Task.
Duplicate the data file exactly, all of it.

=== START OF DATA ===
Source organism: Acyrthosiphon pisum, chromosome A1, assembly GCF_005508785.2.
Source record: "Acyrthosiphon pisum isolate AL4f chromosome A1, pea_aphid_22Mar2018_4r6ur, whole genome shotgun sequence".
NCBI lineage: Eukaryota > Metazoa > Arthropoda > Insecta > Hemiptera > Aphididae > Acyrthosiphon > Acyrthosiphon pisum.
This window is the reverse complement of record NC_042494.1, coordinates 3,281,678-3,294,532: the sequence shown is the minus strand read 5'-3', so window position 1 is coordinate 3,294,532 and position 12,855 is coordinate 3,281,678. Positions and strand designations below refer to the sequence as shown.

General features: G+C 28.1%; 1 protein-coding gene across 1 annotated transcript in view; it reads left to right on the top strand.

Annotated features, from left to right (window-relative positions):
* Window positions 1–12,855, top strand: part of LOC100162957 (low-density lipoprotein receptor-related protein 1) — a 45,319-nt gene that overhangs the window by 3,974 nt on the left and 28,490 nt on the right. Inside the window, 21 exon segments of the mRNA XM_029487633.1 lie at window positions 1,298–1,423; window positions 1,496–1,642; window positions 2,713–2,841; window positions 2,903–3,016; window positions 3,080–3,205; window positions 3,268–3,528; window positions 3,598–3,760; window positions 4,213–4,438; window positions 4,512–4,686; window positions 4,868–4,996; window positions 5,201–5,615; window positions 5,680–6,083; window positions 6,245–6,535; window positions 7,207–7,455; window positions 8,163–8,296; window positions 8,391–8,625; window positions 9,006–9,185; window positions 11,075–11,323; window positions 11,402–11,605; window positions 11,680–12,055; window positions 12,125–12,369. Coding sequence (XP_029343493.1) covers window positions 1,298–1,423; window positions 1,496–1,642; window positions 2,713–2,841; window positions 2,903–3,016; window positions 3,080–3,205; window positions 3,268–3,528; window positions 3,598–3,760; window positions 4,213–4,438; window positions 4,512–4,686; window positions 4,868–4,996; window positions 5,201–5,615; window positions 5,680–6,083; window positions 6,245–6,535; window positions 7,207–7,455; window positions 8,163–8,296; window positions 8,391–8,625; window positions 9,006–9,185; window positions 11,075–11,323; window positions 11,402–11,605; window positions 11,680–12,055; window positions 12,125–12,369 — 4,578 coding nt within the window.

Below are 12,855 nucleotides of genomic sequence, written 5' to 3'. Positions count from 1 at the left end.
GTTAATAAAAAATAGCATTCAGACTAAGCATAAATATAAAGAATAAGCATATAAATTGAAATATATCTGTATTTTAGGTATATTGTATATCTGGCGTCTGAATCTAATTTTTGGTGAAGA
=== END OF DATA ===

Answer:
Source organism: Acyrthosiphon pisum, chromosome A1, assembly GCF_005508785.2.
Source record: "Acyrthosiphon pisum isolate AL4f chromosome A1, pea_aphid_22Mar2018_4r6ur, whole genome shotgun sequence".
NCBI lineage: Eukaryota > Metazoa > Arthropoda > Insecta > Hemiptera > Aphididae > Acyrthosiphon > Acyrthosiphon pisum.
This window is the reverse complement of record NC_042494.1, coordinates 3,281,678-3,294,532: the sequence shown is the minus strand read 5'-3', so window position 1 is coordinate 3,294,532 and position 12,855 is coordinate 3,281,678. Positions and strand designations below refer to the sequence as shown.

General features: G+C 28.1%; 1 protein-coding gene across 1 annotated transcript in view; it reads left to right on the top strand.

Annotated features, from left to right (window-relative positions):
* Window positions 1–12,855, top strand: part of LOC100162957 (low-density lipoprotein receptor-related protein 1) — a 45,319-nt gene that overhangs the window by 3,974 nt on the left and 28,490 nt on the right. Inside the window, 21 exon segments of the mRNA XM_029487633.1 lie at window positions 1,298–1,423; window positions 1,496–1,642; window positions 2,713–2,841; window positions 2,903–3,016; window positions 3,080–3,205; window positions 3,268–3,528; window positions 3,598–3,760; window positions 4,213–4,438; window positions 4,512–4,686; window positions 4,868–4,996; window positions 5,201–5,615; window positions 5,680–6,083; window positions 6,245–6,535; window positions 7,207–7,455; window positions 8,163–8,296; window positions 8,391–8,625; window positions 9,006–9,185; window positions 11,075–11,323; window positions 11,402–11,605; window positions 11,680–12,055; window positions 12,125–12,369. Coding sequence (XP_029343493.1) covers window positions 1,298–1,423; window positions 1,496–1,642; window positions 2,713–2,841; window positions 2,903–3,016; window positions 3,080–3,205; window positions 3,268–3,528; window positions 3,598–3,760; window positions 4,213–4,438; window positions 4,512–4,686; window positions 4,868–4,996; window positions 5,201–5,615; window positions 5,680–6,083; window positions 6,245–6,535; window positions 7,207–7,455; window positions 8,163–8,296; window positions 8,391–8,625; window positions 9,006–9,185; window positions 11,075–11,323; window positions 11,402–11,605; window positions 11,680–12,055; window positions 12,125–12,369 — 4,578 coding nt within the window.

Below are 12,855 nucleotides of genomic sequence, written 5' to 3'. Positions count from 1 at the left end.
GTTAATAAAAAATAGCATTCAGACTAAGCATAAATATAAAGAATAAGCATATAAATTGAAATATATCTGTATTTTAGGTATATTGTATATCTGGCGTCTGAATCTAATTTTTGGTGAAGA